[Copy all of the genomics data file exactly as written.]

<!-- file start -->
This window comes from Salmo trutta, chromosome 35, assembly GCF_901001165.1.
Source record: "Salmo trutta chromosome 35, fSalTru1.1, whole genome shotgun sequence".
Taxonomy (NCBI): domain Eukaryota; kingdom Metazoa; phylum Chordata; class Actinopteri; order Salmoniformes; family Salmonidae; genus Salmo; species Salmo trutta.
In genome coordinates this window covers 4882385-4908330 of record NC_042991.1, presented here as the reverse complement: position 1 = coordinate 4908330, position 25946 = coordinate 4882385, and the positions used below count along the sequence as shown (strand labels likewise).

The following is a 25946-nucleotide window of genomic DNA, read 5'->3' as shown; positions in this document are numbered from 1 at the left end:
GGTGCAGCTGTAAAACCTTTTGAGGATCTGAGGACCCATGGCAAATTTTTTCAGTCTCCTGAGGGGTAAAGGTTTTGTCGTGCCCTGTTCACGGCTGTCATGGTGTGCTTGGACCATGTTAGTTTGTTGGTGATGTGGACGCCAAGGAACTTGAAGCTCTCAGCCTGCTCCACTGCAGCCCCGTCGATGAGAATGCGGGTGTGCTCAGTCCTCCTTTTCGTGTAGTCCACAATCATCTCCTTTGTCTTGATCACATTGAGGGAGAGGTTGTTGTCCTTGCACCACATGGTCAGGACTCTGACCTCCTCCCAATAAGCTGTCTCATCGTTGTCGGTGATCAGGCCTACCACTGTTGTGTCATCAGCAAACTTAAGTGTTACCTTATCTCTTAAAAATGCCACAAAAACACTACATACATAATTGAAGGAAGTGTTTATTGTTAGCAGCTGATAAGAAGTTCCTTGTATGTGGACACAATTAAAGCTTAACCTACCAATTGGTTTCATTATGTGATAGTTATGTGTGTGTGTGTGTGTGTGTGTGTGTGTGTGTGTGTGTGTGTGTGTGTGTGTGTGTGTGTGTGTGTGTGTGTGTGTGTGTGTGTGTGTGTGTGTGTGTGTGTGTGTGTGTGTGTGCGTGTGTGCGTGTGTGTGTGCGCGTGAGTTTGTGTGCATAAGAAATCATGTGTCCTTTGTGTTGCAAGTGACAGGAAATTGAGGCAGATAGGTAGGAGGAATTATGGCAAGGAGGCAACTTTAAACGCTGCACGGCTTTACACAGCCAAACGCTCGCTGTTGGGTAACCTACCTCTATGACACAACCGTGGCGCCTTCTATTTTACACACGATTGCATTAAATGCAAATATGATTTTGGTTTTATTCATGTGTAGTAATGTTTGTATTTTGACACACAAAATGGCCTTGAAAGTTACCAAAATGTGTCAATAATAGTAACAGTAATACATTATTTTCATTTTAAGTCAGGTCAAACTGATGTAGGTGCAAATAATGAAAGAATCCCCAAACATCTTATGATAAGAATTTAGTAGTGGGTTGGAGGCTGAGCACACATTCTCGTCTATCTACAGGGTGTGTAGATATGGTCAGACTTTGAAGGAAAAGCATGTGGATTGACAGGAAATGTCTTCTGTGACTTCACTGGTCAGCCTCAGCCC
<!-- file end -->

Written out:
This window comes from Salmo trutta, chromosome 35, assembly GCF_901001165.1.
Source record: "Salmo trutta chromosome 35, fSalTru1.1, whole genome shotgun sequence".
Taxonomy (NCBI): domain Eukaryota; kingdom Metazoa; phylum Chordata; class Actinopteri; order Salmoniformes; family Salmonidae; genus Salmo; species Salmo trutta.
In genome coordinates this window covers 4882385-4908330 of record NC_042991.1, presented here as the reverse complement: position 1 = coordinate 4908330, position 25946 = coordinate 4882385, and the positions used below count along the sequence as shown (strand labels likewise).

The following is a 25946-nucleotide window of genomic DNA, read 5'->3' as shown; positions in this document are numbered from 1 at the left end:
GGTGCAGCTGTAAAACCTTTTGAGGATCTGAGGACCCATGGCAAATTTTTTCAGTCTCCTGAGGGGTAAAGGTTTTGTCGTGCCCTGTTCACGGCTGTCATGGTGTGCTTGGACCATGTTAGTTTGTTGGTGATGTGGACGCCAAGGAACTTGAAGCTCTCAGCCTGCTCCACTGCAGCCCCGTCGATGAGAATGCGGGTGTGCTCAGTCCTCCTTTTCGTGTAGTCCACAATCATCTCCTTTGTCTTGATCACATTGAGGGAGAGGTTGTTGTCCTTGCACCACATGGTCAGGACTCTGACCTCCTCCCAATAAGCTGTCTCATCGTTGTCGGTGATCAGGCCTACCACTGTTGTGTCATCAGCAAACTTAAGTGTTACCTTATCTCTTAAAAATGCCACAAAAACACTACATACATAATTGAAGGAAGTGTTTATTGTTAGCAGCTGATAAGAAGTTCCTTGTATGTGGACACAATTAAAGCTTAACCTACCAATTGGTTTCATTATGTGATAGTTATGTGTGTGTGTGTGTGTGTGTGTGTGTGTGTGTGTGTGTGTGTGTGTGTGTGTGTGTGTGTGTGTGTGTGTGTGTGTGTGTGTGTGTGTGTGTGTGTGTGTGTGTGTGTGTGTGTGCGTGTGTGCGTGTGTGTGTGCGCGTGAGTTTGTGTGCATAAGAAATCATGTGTCCTTTGTGTTGCAAGTGACAGGAAATTGAGGCAGATAGGTAGGAGGAATTATGGCAAGGAGGCAACTTTAAACGCTGCACGGCTTTACACAGCCAAACGCTCGCTGTTGGGTAACCTACCTCTATGACACAACCGTGGCGCCTTCTATTTTACACACGATTGCATTAAATGCAAATATGATTTTGGTTTTATTCATGTGTAGTAATGTTTGTATTTTGACACACAAAATGGCCTTGAAAGTTACCAAAATGTGTCAATAATAGTAACAGTAATACATTATTTTCATTTTAAGTCAGGTCAAACTGATGTAGGTGCAAATAATGAAAGAATCCCCAAACATCTTATGATAAGAATTTAGTAGTGGGTTGGAGGCTGAGCACACATTCTCGTCTATCTACAGGGTGTGTAGATATGGTCAGACTTTGAAGGAAAAGCATGTGGATTGACAGGAAATGTCTTCTGTGACTTCACTGGTCAGCCTCAGCCC